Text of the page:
The favored architect of the Metropolitan Museum of Art, Kevin Roche redefined the design of corporate, urban headquarters, welcoming in light and life and banishing parking lots to the bowels of buildings. Following his death at 96 on March 1, we look back on his work.
Roche's practical approach to his craft defied characterization. When he won the Pritkzer Architecture Prize in 1982, the jury noted that outwardly, his work had little in common. However, the Dublin–born architect and protégée of Eero Saarinen saw his work as finding solutions to problems rather than simply creating attractive shapes.
The modernist architect, who began practicing in New York in 1950, is responsible for many iconic structures in the city, including the Ford Foundation headquarters, the United Nations Plaza, the Central Park Zoo, and the Museum of Jewish Heritage. He also created the master plan for The Met’s expansion, beginning in the mid-’70s.
Roche arrived in the United States in 1948 and became the right-hand man of Eero Saarinen, who was emerging as one of the world's leading architects, by 1954. Following Saarinen’s death, he continued his mentor’s work on the IBM Pavillion at the 1964 New York World’s Fair, completed JFK Airport’s TWA Terminal (which has recently been reinvented as a hotel), and entered a competition to design a new museum in Oakland. That project's innovative, cascading concrete terrace and garden concept launched his career and hinted at two of his most valuable contributions to modern office buildings—putting parking underneath and embracing nature in a sea of concrete and steel.
Oakland Museum of California
Completed in 1968, the Oakland Museum occupies four blocks and was conceived as a walled garden with large, welcoming entrances. The galleries are arranged so that the roof of one becomes the terrace of another, wide walls surrounding the greenery at just the right height to sit on; and since the building was finished, the plantings have enveloped the entire building, submerging its form and creating a lush, colorful garden.
Roche took the concepts he employed at the museum back to New York and began to change the shape of the modern American office building. He designed 38 institutional and corporate headquarters and eight museums in a career that encompassed 200 buildings throughout the United States, Europe, India, and Asia. Here is a look at a few of his creations.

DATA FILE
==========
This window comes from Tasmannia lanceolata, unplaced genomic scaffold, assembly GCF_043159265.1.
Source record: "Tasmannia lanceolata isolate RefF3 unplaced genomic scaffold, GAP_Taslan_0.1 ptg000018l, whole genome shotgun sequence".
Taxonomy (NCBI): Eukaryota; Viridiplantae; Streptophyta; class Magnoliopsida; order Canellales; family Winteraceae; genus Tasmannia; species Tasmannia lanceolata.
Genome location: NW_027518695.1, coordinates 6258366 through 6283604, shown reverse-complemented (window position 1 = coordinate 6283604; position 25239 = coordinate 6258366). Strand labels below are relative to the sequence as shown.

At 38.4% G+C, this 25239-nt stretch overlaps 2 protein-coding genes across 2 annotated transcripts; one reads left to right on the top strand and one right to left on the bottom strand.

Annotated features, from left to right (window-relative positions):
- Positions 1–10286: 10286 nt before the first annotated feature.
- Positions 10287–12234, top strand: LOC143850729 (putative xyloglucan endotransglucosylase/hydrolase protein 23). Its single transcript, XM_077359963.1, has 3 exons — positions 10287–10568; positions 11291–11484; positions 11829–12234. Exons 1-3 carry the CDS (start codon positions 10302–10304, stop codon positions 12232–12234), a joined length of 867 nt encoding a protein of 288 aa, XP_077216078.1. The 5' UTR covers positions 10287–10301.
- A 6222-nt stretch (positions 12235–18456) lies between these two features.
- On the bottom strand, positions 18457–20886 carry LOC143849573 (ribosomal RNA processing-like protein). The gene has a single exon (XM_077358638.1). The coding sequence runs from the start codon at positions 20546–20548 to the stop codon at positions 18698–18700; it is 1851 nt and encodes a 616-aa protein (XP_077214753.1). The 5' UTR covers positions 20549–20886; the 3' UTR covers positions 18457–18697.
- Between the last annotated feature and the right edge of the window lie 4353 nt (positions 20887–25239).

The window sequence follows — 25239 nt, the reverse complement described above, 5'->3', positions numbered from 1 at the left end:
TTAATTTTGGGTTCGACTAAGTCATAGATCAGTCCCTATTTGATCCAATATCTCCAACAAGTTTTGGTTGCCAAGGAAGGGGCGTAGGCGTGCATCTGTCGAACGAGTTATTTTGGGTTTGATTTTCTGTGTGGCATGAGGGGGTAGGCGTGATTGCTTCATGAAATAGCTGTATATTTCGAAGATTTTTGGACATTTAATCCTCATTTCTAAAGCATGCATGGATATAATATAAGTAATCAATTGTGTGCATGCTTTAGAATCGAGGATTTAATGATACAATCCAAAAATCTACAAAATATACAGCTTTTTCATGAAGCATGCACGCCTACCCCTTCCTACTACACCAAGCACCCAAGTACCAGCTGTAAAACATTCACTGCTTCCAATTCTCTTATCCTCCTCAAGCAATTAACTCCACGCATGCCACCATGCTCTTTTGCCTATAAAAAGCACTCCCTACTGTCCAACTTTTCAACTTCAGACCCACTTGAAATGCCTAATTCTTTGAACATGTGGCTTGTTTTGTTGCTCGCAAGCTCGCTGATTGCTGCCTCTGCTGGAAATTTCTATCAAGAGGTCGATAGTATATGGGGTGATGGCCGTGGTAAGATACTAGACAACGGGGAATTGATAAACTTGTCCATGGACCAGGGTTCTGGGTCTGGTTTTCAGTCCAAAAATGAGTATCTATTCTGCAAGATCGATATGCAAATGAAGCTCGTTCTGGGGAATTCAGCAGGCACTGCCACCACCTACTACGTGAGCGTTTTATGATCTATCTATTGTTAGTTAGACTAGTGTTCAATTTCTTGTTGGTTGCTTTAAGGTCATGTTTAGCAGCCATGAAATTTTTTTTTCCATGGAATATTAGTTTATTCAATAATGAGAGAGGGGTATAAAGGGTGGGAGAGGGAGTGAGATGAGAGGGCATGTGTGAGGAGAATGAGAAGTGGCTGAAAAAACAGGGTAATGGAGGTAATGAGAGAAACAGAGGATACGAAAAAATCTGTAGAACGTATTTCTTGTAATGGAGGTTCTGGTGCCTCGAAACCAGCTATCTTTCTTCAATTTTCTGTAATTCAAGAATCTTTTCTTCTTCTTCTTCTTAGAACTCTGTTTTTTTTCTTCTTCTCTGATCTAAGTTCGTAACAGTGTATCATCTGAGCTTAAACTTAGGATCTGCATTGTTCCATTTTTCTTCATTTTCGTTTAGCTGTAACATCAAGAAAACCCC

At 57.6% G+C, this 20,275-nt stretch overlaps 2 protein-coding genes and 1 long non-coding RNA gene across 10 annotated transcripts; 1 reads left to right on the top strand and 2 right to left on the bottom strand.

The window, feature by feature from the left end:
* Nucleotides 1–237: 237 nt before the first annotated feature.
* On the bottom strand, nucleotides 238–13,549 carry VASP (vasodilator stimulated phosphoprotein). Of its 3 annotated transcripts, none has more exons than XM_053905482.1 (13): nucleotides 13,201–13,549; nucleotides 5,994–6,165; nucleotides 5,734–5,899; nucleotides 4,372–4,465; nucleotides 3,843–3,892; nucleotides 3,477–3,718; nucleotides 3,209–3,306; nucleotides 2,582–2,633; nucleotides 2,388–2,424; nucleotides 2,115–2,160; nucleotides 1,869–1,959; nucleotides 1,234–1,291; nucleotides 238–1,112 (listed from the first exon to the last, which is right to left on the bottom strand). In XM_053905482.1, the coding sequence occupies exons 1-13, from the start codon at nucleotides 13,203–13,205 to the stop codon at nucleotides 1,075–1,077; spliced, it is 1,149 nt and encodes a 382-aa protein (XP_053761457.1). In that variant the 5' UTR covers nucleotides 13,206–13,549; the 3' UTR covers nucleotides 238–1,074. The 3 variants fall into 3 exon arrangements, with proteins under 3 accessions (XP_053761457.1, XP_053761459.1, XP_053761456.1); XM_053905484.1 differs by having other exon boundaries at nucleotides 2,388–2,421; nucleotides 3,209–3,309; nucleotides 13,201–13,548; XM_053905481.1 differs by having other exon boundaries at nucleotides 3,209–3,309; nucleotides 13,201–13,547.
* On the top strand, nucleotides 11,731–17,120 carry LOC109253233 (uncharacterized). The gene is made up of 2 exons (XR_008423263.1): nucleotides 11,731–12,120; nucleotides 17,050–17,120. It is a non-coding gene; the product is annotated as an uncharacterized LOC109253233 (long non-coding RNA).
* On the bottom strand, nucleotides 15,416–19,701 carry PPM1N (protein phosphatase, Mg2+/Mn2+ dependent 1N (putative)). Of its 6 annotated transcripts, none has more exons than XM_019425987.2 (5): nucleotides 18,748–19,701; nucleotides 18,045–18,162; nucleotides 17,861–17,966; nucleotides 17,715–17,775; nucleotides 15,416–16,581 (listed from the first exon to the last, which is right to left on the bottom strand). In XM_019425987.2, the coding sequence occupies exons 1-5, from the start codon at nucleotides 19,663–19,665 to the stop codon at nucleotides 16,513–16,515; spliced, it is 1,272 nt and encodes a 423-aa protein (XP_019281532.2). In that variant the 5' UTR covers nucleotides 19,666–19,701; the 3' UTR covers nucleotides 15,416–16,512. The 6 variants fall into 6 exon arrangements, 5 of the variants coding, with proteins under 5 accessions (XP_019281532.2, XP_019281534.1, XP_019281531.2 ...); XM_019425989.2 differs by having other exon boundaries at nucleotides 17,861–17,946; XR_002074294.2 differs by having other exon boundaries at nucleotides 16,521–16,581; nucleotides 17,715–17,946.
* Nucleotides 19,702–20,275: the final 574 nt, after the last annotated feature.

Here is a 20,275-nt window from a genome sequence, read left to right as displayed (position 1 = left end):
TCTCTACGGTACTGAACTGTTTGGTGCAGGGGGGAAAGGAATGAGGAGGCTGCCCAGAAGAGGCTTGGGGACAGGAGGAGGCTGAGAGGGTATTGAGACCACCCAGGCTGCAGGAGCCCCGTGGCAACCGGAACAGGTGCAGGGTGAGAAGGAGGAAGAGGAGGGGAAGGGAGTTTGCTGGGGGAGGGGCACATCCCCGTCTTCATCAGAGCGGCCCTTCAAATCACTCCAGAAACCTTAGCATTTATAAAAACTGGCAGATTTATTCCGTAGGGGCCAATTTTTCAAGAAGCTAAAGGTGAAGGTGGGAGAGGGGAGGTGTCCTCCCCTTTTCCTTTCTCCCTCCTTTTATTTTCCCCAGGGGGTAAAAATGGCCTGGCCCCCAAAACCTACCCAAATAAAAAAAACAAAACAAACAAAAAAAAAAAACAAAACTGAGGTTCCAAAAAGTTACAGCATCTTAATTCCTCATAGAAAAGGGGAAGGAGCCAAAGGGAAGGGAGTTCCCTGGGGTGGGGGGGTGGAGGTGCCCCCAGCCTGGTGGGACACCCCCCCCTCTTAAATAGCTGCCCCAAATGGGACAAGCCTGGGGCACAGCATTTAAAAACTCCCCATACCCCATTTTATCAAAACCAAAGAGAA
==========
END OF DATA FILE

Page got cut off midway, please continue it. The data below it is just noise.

Ford Foundation Headquarters
In keeping with Roche’s ethos of creating solutions to problems, this midtown Manhattan office building rejected conventions of the time for building higher and taller. Instead, this 12-story office, stretching the width of the block between 42nd and 43rd Streets, was an early example of an open-plan office where employees weren’t trapped in cubicles.
"Kevin endeavored to create a building that captured the aspirations of the foundation’s social justice mission," wrote the Foundation’s president Darren Walker, in a tribute to Roche. And he succeeded. New York Times architecture critic Ada Louise Huxtable called the transparent structure of glass, granite, and Cor-Ten steel "that rarity, a building aware of its world, as well as a work of art."
J. P. Morgan Headquarters
Built in 1989, this project involved the challenge of creating a tower that was technologically and functionally contemporary. State-of-the-art communication systems, energy efficiency, and readiness for the coming wave of computerized offices were the directives for the J.P Morgan headquarters—yet the structure needed to feel part of the mix of 19th- and 20th-century buildings on Wall Street.
Roche employed 70-foot-high columns to line both streets, anchoring the base of the 51-story skyscraper while also decorating its upper facade, paying homage to the classical architecture of neighboring 55 Wall Street.
A distinctive urban space at street level is a half-acre covered, landscaped, public indoor park, that spans three stories. Offering an escape from the financial district’s claustrophobic streets, the park boasts fountains, trees, flowers, waterfalls, cafes, and kiosks.
United Nations Plaza Hotel
Beginning in the late ’70s, Roche’s firm Kevin Roche John Dinkeloo and Associates created a master plan for the phased expansion of the United Nations site that encompassed three buildings—two 40-story towers and a third of 15 stories to serve as headquarters for UNICEF.
But it was to be the interior of the United Nations Plaza Ambassador Grill and Lounge (now the One UN New York Hotel), personally designed by Roche and Dinkleoo, that captured the most attention. New York Times architectural critic Paul Goldberger described it as the "most sensuous piece of modern design in a public place in New York since the Four Seasons was finished in 1958."
This modern, mirrored masterpiece, designed during the height of New York’s Studio 54 era, created the illusion of high ceilings and natural light where there were none. Recently, the Landmarks Preservation Commission made it New York City’s 118th interior landmark.
Roche’s lasting legacy in New York, however, is undoubtedly the master plan he created for New York’s Metropolitan Museum of Art. Beginning in 1967, he dedicated four decades to designing what is now recognized as one of the world's greatest museums.
Roche has left us with a space to both celebrate the past and look to the future, redesigning the space in front of the museum, creating an urban plaza that has showcased many celebrities as they attend the Met Gala, and illuminating the interior of this grand museum with a glass pavilion. Skylights drench the artwork in natural light, and sloping glass walls provide visitors with views of Central Park.
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